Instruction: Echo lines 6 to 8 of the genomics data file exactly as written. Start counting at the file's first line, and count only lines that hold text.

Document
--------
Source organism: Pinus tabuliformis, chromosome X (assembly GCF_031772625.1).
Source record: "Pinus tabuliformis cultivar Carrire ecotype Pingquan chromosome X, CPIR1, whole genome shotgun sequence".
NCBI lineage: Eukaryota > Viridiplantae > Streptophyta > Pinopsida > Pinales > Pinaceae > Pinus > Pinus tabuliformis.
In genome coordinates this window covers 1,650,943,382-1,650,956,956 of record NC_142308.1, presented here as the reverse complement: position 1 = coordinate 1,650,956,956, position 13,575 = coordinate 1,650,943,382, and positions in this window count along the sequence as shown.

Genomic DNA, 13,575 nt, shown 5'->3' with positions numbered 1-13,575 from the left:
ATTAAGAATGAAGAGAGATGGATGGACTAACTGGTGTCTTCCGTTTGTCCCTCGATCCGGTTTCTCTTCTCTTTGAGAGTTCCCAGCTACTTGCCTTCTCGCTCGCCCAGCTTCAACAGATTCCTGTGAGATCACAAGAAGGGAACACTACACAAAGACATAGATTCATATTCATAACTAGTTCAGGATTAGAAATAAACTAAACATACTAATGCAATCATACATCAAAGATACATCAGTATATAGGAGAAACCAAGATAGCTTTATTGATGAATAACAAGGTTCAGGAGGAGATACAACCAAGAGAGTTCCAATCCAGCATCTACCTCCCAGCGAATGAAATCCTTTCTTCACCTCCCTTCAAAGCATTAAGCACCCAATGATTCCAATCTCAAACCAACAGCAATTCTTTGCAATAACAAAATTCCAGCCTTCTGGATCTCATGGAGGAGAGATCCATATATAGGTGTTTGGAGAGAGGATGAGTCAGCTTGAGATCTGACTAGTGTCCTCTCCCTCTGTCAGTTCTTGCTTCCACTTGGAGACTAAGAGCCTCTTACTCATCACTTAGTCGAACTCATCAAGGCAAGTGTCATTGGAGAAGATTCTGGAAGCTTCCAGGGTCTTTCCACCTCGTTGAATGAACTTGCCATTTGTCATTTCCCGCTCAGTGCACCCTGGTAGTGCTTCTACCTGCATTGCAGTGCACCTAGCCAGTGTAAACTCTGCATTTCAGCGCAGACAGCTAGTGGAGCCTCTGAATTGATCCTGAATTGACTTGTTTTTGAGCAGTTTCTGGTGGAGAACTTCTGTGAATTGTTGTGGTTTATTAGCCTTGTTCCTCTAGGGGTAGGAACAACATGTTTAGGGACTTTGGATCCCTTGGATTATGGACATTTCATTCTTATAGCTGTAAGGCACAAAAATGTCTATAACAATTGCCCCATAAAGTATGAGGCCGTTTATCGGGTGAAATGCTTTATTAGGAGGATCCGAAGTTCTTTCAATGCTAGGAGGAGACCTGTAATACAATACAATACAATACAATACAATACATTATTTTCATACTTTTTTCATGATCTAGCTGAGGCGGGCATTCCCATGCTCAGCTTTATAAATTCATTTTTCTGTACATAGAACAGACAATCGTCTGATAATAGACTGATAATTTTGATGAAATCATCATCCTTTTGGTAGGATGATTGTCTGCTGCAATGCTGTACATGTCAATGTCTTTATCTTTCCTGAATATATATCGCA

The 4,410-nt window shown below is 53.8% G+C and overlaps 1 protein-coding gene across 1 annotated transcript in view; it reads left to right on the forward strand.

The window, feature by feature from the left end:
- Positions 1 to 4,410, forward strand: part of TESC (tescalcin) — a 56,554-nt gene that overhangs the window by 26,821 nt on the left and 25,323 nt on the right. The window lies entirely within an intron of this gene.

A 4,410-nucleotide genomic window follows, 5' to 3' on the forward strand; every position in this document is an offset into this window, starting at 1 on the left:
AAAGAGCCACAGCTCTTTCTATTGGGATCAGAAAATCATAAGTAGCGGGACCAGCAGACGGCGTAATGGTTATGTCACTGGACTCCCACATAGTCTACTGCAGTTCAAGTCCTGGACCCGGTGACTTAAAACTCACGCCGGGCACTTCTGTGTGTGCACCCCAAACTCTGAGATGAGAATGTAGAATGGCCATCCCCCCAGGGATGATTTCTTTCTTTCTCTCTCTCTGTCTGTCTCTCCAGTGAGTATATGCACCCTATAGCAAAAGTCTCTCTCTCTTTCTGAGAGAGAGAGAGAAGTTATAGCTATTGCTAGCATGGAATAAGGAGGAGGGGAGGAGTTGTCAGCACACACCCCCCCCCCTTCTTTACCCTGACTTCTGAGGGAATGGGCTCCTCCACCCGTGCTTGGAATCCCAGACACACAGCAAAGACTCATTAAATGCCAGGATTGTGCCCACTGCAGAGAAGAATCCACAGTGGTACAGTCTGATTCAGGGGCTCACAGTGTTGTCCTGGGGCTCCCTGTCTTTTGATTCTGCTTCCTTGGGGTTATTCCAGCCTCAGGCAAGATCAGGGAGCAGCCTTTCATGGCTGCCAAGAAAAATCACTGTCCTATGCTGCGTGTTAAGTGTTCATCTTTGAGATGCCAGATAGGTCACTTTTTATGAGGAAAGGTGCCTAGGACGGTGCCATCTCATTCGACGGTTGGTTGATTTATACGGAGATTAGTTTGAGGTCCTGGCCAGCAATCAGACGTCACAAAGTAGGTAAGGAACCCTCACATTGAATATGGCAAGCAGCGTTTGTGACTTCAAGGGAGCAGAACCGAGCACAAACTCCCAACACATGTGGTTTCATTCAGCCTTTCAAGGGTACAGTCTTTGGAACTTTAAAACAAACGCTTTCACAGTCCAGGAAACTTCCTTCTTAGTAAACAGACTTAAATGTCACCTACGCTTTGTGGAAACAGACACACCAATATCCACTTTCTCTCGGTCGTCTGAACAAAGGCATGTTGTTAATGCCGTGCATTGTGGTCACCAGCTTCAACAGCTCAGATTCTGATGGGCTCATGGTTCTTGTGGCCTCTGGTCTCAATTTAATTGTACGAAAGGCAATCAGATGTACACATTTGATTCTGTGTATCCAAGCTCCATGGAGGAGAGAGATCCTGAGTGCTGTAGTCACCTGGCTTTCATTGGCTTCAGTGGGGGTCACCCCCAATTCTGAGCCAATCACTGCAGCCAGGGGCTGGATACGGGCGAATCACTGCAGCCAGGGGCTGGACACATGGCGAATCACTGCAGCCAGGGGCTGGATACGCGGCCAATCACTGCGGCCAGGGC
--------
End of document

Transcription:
ATTAAGAATGAAGAGAGATGGATGGACTAACTGGTGTCTTCCGTTTGTCCCTCGATCCGGTTTCTCTTCTCTTTGAGAGTTCCCAGCTACTTGCCTTCTCGCTCGCCCAGCTTCAACAGATTCCTGTGAGATCACAAGAAGGGAACACTACACAAAGACATAGATTCATATTCATAACTAGTTCAGGATTAGAAATAAACTAAACATACTAATGCAATCATACATCAAAGATACATCAGTATATAGGAGAAACCAAGATAGCTTTATTGATGAATAACAAGGTTCAGGAGGAGATACAACCAAGAGAGTTCCAATCCAGCATCTACCTCCCAGCGAATGAAATCCTTTCTTCACCTCCCTTCAAAGCATTAAGCACCCAATGATTCCAATCTCAAACCAACAGCAATTCTTTGCAATAACAAAATTCCAGCCTTCTGGATCTCATGGAGGAGAGATCCATATATAGGTGTTTGGAGAGAGGATGAGTCAGCTTGAGATCTGACTAGTGTCCTCTCCCTCTGTCAGTTCTTGCTTCCACTTGGAGACTAAGAGCCTCTTACTCATCACTTAGTCGAACTCATCAAGGCAAGTGTCATTGGAGAAGATTCTGGAAGCTTCCAGGGTCTTTCCACCTCGTTGAATGAACTTGCCATTTGTCATTTCCCGCTCAGTGCACCCTGGTAGTGCTTCTACCTGCATTGCAGTGCACCTAGCCAGTGTAAACTCTGCATTTCAGCGCAGACAGCTAGTGGAGCCTCTGAATTGATCCTGAATTGACTTGTTTTTGAGCAGTTTCTGGTGGAGAACTTCTGTGAATTGTTGTGGTTTATTAGCCTTGTTCCTCTAGGGGTAGGAACAACATGTTTAGGGACTTTGGATCCCTTGGATTATGGACATTTCATTCTTATAGCTGTAAGGCACAAAAATGTCTATAACAATTGCCCCATAAAGTATGAGGCCGTTTATCGGGTGAAATGCTTTATTAGGAGGATCCGAAGTTCTTTCAATGCTAGGAGGAGACCTGTAATACAATACAATACAATACAATACAATACATTATTTTCATACTTTTTTCATGATCTAGCTGAGGCGGGCATTCCCATGCTCAGCTTTATAAATTCATTTTTCTGTACATAGAACAGACAATCGTCTGATAATAGACTGATAATTTTGATGAAATCATCATCCTTTTGGTAGGATGATTGTCTGCTGCAATGCTGTACATGTCAATGTCTTTATCTTTCCTGAATATATATCGCA

The 4,410-nt window shown below is 53.8% G+C and overlaps 1 protein-coding gene across 1 annotated transcript in view; it reads left to right on the forward strand.

The window, feature by feature from the left end: